Bullet 22

16 Rules for Success

Dear Marketing Top Gun,

I’m a sucker for any article promising “rules for success.”

You too?

If you’re like me, deep down you suspect that you already know whatever the rules are going to be. But you harbor a glimmer of hope that maybe, just maybe, you’ll uncover a gem, an “obvious” secret that has somehow eluded you all these years and will now lift your performance to a new level.

Even if not, such lists can be quite valuable because, as one of my mentors used to say about the rules for writing good copy, “We need not so much to be taught as reminded.”

When I came across the following list, I was pleasantly surprised. Yes, the list expresses mostly insights I “knew” in some form or other, but have sometimes forgotten, for which I’ve always paid a price. (Rule #10 is my favorite in that department! I also like #1, #3, #6, and #16 a lot.) I’ll bet that you, too, will find yourself nodding in heartfelt agreement with these rules, as they resonate with your own hard-won life experiences.

The list was posted online recently by Bob Parsons, a high achiever who started with little in life and has founded several wildly successful companies, including GoDaddy, the Internet domain registrar and hosting company. His 16 rules sum up the lessons he’s learned along the way.

No, I’m not an affiliate for Bob, GoDaddy, or anyone else. I don’t even know Bob personally. But I really enjoyed his 16 rules. Reviewing them is a great way to start any new year…or any new day.

So here, with his permission and in his own words, are…

Bob Parsons’ 16 Rules to Live By

  1. Get and stay out of your comfort zone. I believe that not much happens of any significance when we’re in our comfort zone. I hear people say, “But I’m concerned about security.” My response to that is simple: “Security is for cadavers.” 
  2. Never give up. Almost nothing works the first time it’s attempted. Just because what you’re doing does not seem to be working doesn’t mean it won’t work. It just means that it might not work the way you’re doing it. If it was easy, everyone would be doing it, and you wouldn’t have an opportunity. 
  3. When you’re ready to quit, you’re closer than you think. There’s an old Chinese saying that I just love, and I believe it is so true. It goes like this: “The temptation to quit will be greatest just before you are about to succeed.” 
  4. With regard to whatever worries you, not only accept the worst thing that could happen, but make it a point to quantify what the worst thing could be. Very seldom will the worst consequence be anywhere near as bad as a cloud of “undefined consequences.” My father would tell me early on, when I was struggling and losing my shirt trying to get Parsons Technology going, “Well, Robert, if it doesn’t work, they can’t eat you.” 
  5. Focus on what you want to have happen. Remember that old saying, “As you think, so shall you be.” 
  6. Take things a day at a time. No matter how difficult your situation is, you can get through it if you don’t look too far into the future and focus on the present moment. You can get through anything one day at a time.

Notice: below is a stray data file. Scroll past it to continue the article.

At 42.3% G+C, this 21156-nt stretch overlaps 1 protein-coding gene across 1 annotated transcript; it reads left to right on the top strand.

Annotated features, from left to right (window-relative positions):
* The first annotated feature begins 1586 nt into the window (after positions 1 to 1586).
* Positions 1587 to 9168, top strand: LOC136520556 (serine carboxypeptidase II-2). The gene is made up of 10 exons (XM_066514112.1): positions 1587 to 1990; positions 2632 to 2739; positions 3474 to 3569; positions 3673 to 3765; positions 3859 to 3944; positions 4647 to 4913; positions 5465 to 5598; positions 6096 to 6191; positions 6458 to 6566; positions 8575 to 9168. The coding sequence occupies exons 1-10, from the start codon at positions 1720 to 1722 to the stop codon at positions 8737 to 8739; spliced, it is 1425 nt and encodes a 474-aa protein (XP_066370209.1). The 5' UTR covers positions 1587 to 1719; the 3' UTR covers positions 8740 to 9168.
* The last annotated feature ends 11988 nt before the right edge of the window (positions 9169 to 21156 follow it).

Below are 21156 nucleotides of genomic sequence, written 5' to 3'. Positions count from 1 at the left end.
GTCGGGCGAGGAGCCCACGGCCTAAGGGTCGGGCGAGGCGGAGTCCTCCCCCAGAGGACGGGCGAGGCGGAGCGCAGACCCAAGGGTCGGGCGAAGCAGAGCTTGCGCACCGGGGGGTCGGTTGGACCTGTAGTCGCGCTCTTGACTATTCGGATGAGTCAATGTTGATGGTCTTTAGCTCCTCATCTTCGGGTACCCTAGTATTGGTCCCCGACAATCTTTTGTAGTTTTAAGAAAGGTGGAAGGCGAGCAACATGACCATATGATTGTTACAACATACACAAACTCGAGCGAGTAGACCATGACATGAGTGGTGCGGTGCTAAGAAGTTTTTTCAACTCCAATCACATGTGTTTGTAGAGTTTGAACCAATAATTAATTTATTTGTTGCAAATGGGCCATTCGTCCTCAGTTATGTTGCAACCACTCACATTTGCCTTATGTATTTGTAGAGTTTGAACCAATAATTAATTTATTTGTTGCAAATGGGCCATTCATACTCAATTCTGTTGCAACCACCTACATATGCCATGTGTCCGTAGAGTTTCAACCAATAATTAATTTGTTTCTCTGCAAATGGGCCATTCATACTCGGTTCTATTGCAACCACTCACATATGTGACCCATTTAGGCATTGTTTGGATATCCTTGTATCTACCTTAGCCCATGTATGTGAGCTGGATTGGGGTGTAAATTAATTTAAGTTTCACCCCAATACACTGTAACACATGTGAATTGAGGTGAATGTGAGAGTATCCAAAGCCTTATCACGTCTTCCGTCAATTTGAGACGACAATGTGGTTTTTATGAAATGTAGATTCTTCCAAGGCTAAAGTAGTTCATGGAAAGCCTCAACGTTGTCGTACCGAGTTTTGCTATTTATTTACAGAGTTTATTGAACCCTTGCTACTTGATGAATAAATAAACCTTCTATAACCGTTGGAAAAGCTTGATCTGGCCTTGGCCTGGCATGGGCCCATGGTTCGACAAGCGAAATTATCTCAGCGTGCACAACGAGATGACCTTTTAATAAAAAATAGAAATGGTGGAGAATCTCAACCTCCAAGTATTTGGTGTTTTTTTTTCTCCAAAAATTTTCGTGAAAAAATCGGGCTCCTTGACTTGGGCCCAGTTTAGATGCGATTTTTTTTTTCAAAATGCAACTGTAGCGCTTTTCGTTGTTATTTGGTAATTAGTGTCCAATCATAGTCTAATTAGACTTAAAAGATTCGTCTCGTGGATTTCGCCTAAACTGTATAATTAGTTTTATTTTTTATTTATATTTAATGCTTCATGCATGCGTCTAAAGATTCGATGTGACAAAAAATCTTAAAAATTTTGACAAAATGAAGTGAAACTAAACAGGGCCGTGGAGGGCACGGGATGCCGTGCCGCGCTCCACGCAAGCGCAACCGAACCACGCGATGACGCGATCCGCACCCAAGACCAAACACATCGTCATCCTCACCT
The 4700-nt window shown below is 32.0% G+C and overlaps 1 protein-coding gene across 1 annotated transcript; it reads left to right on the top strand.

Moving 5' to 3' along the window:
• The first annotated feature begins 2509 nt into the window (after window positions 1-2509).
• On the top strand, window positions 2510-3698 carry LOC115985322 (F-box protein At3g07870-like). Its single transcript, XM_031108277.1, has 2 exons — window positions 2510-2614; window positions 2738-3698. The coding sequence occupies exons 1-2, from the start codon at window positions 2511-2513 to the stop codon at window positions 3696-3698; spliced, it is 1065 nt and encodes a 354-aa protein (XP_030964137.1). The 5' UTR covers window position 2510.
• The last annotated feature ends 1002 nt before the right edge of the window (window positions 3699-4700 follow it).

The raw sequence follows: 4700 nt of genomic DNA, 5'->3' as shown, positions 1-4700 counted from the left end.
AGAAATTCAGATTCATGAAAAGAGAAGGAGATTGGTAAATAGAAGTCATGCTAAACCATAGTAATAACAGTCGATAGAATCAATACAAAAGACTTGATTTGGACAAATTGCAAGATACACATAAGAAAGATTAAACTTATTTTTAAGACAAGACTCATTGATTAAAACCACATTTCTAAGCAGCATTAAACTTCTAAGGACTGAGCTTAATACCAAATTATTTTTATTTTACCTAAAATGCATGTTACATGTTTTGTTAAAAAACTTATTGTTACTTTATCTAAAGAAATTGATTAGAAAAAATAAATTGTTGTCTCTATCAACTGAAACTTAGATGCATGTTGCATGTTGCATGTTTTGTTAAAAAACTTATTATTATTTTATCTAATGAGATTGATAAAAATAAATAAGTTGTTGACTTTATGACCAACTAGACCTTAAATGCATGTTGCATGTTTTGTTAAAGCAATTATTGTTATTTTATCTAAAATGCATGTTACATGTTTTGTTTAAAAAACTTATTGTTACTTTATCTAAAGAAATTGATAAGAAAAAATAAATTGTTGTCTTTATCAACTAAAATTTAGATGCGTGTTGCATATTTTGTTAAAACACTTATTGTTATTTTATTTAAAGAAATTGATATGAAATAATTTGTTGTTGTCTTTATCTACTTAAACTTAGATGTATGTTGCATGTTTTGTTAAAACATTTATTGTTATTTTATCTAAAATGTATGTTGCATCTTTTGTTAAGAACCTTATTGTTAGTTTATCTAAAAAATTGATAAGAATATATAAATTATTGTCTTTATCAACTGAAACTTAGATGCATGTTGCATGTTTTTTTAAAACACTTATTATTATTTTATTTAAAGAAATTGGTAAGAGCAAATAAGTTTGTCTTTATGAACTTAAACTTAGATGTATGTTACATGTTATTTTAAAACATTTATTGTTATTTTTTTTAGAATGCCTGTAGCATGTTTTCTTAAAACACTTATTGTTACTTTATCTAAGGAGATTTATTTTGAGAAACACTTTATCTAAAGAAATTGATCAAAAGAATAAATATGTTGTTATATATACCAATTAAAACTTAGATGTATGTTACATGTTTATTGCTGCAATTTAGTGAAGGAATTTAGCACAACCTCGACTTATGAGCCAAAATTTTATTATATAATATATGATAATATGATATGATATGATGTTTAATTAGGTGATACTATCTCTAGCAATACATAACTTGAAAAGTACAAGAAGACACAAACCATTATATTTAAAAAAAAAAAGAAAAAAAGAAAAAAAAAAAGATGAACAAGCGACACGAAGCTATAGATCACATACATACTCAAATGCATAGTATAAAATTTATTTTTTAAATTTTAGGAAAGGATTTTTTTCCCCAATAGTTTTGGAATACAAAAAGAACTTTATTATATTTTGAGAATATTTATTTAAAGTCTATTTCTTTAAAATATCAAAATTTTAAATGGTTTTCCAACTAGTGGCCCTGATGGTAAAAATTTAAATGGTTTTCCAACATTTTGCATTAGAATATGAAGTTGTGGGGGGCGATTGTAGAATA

7. Always be moving forward. Never stop investing. Never stop improving. Never stop doing something new. The moment you stop improving your organization, it starts to die. Make it your goal to be better each and every day, in some small way. Remember the Japanese concept of Kaizen. Small daily improvements eventually result in huge advantages. 
  8. Be quick to decide. Remember what General George S. Patton said: “A good plan violently executed today is far and away better than a perfect plan tomorrow.” 
  9. Measure everything of significance. I swear this is true. Anything that is measured and watched improves. 
  10. Anything that is not managed will deteriorate. If you want to uncover problems you don’t know about, take a few moments and look closely at the areas you haven’t examined for a while. I guarantee you problems will be there. 
  11. Pay attention to your competitors, but pay more attention to what you’re doing. When you look at your competitors, remember that everything looks perfect at a distance. Even the planet Earth, if you get far enough into space, looks like a peaceful place. 
  12. Never let anybody push you around. In our society, with our laws and even playing field, you have just as much right to what you’re doing as anyone else, provided that what you’re doing is legal. 
  13. Never expect life to be fair. Life isn’t fair. You make your own breaks. You’ll be doing good if the only meaning fair has to you is something that you pay when you get on a bus (i.e., fare). 
  14. Solve your own problems. You’ll find that by coming up with your own solutions, you’ll develop a competitive edge. Masura Ibuka, the cofounder of Sony, said it best: “You never succeed in technology, business, or anything by following the others.” There’s also an old Asian saying that I remind myself of frequently. It goes like this: “A wise man keeps his own counsel.” 
  15. Don’t take yourself too seriously. Lighten up. Often, at least half of what we accomplish is due to luck. None of us are in control as much as we like to think we are. 
  16. There’s always a reason to smile. Find it. After all, you’re really lucky just to be alive. Life is short. More and more, I agree with my little brother. He always reminds me: “We’re not here for a long time; we’re here for a good time.” 

The above rules are republished with the permission of Bob Parsons (www.BobParsons.com) and are copyright — 2004-2007 by Bob Parsons. All rights reserved.

Sincere wishes for a good life
and (always!) higher response,
Gary Bencivenga Signature

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